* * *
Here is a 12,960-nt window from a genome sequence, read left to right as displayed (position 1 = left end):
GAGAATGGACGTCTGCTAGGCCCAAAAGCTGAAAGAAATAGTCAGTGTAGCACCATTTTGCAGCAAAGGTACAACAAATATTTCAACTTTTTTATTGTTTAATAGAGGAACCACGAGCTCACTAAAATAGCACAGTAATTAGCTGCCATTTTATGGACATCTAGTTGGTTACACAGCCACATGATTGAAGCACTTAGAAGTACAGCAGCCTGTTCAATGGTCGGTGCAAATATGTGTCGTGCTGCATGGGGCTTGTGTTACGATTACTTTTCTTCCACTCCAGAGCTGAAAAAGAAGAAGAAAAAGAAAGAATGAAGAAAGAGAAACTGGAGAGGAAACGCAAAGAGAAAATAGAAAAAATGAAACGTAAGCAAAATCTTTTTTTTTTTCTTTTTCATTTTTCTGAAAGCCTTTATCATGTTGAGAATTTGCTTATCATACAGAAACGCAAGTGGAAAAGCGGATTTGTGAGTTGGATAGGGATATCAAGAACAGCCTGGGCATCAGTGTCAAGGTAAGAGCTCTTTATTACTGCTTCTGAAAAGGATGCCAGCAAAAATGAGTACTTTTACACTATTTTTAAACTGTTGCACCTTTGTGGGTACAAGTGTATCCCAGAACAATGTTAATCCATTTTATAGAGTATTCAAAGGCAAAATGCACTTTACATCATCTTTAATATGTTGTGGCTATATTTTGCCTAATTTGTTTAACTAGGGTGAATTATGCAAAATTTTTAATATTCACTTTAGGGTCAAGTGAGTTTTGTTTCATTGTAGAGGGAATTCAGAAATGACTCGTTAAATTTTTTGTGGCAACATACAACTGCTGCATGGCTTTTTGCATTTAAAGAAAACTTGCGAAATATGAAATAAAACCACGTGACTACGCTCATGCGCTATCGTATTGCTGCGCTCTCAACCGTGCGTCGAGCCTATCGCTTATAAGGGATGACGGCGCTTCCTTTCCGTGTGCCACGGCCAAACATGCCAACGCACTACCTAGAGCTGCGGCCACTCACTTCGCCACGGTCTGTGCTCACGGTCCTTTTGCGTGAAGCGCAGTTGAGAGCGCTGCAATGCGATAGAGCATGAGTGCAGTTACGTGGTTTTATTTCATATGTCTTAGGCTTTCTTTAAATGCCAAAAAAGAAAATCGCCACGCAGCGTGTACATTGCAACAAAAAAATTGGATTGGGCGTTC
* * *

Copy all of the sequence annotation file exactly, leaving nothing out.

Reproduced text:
Here is a 12,960-nt window from a genome sequence, read left to right as displayed (position 1 = left end):
GAGAATGGACGTCTGCTAGGCCCAAAAGCTGAAAGAAATAGTCAGTGTAGCACCATTTTGCAGCAAAGGTACAACAAATATTTCAACTTTTTTATTGTTTAATAGAGGAACCACGAGCTCACTAAAATAGCACAGTAATTAGCTGCCATTTTATGGACATCTAGTTGGTTACACAGCCACATGATTGAAGCACTTAGAAGTACAGCAGCCTGTTCAATGGTCGGTGCAAATATGTGTCGTGCTGCATGGGGCTTGTGTTACGATTACTTTTCTTCCACTCCAGAGCTGAAAAAGAAGAAGAAAAAGAAAGAATGAAGAAAGAGAAACTGGAGAGGAAACGCAAAGAGAAAATAGAAAAAATGAAACGTAAGCAAAATCTTTTTTTTTTTCTTTTTCATTTTTCTGAAAGCCTTTATCATGTTGAGAATTTGCTTATCATACAGAAACGCAAGTGGAAAAGCGGATTTGTGAGTTGGATAGGGATATCAAGAACAGCCTGGGCATCAGTGTCAAGGTAAGAGCTCTTTATTACTGCTTCTGAAAAGGATGCCAGCAAAAATGAGTACTTTTACACTATTTTTAAACTGTTGCACCTTTGTGGGTACAAGTGTATCCCAGAACAATGTTAATCCATTTTATAGAGTATTCAAAGGCAAAATGCACTTTACATCATCTTTAATATGTTGTGGCTATATTTTGCCTAATTTGTTTAACTAGGGTGAATTATGCAAAATTTTTAATATTCACTTTAGGGTCAAGTGAGTTTTGTTTCATTGTAGAGGGAATTCAGAAATGACTCGTTAAATTTTTTGTGGCAACATACAACTGCTGCATGGCTTTTTGCATTTAAAGAAAACTTGCGAAATATGAAATAAAACCACGTGACTACGCTCATGCGCTATCGTATTGCTGCGCTCTCAACCGTGCGTCGAGCCTATCGCTTATAAGGGATGACGGCGCTTCCTTTCCGTGTGCCACGGCCAAACATGCCAACGCACTACCTAGAGCTGCGGCCACTCACTTCGCCACGGTCTGTGCTCACGGTCCTTTTGCGTGAAGCGCAGTTGAGAGCGCTGCAATGCGATAGAGCATGAGTGCAGTTACGTGGTTTTATTTCATATGTCTTAGGCTTTCTTTAAATGCCAAAAAAGAAAATCGCCACGCAGCGTGTACATTGCAACAAAAAAATTGGATTGGGCGTTC